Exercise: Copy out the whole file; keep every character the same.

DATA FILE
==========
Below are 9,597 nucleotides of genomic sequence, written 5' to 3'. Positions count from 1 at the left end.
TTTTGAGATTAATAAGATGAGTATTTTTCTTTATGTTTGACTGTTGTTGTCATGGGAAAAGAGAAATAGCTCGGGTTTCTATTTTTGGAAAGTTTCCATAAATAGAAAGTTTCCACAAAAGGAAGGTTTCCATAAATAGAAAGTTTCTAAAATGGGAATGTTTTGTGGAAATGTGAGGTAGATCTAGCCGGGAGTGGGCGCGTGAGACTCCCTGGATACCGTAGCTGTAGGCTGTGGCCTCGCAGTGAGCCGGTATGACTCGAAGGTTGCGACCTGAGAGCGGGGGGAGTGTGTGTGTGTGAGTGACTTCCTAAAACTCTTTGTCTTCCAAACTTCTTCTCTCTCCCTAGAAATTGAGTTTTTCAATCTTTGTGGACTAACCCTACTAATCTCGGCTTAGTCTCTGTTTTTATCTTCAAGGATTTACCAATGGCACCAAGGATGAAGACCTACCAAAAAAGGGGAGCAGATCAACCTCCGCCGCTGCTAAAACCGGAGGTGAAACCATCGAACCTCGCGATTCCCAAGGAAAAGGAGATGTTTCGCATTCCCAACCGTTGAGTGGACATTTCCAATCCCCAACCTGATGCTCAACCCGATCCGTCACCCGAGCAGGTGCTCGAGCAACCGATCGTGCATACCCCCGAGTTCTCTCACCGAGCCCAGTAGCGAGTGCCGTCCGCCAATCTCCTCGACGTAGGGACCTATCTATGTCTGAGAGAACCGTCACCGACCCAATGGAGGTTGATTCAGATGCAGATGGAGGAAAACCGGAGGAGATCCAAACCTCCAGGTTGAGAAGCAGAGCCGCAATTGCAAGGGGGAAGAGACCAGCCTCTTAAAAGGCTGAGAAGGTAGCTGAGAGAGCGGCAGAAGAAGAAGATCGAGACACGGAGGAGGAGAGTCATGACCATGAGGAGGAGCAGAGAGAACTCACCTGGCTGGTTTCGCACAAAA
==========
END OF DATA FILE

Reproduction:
Below are 9,597 nucleotides of genomic sequence, written 5' to 3'. Positions count from 1 at the left end.
TTTTGAGATTAATAAGATGAGTATTTTTCTTTATGTTTGACTGTTGTTGTCATGGGAAAAGAGAAATAGCTCGGGTTTCTATTTTTGGAAAGTTTCCATAAATAGAAAGTTTCCACAAAAGGAAGGTTTCCATAAATAGAAAGTTTCTAAAATGGGAATGTTTTGTGGAAATGTGAGGTAGATCTAGCCGGGAGTGGGCGCGTGAGACTCCCTGGATACCGTAGCTGTAGGCTGTGGCCTCGCAGTGAGCCGGTATGACTCGAAGGTTGCGACCTGAGAGCGGGGGGAGTGTGTGTGTGTGAGTGACTTCCTAAAACTCTTTGTCTTCCAAACTTCTTCTCTCTCCCTAGAAATTGAGTTTTTCAATCTTTGTGGACTAACCCTACTAATCTCGGCTTAGTCTCTGTTTTTATCTTCAAGGATTTACCAATGGCACCAAGGATGAAGACCTACCAAAAAAGGGGAGCAGATCAACCTCCGCCGCTGCTAAAACCGGAGGTGAAACCATCGAACCTCGCGATTCCCAAGGAAAAGGAGATGTTTCGCATTCCCAACCGTTGAGTGGACATTTCCAATCCCCAACCTGATGCTCAACCCGATCCGTCACCCGAGCAGGTGCTCGAGCAACCGATCGTGCATACCCCCGAGTTCTCTCACCGAGCCCAGTAGCGAGTGCCGTCCGCCAATCTCCTCGACGTAGGGACCTATCTATGTCTGAGAGAACCGTCACCGACCCAATGGAGGTTGATTCAGATGCAGATGGAGGAAAACCGGAGGAGATCCAAACCTCCAGGTTGAGAAGCAGAGCCGCAATTGCAAGGGGGAAGAGACCAGCCTCTTAAAAGGCTGAGAAGGTAGCTGAGAGAGCGGCAGAAGAAGAAGATCGAGACACGGAGGAGGAGAGTCATGACCATGAGGAGGAGCAGAGAGAACTCACCTGGCTGGTTTCGCACAAAA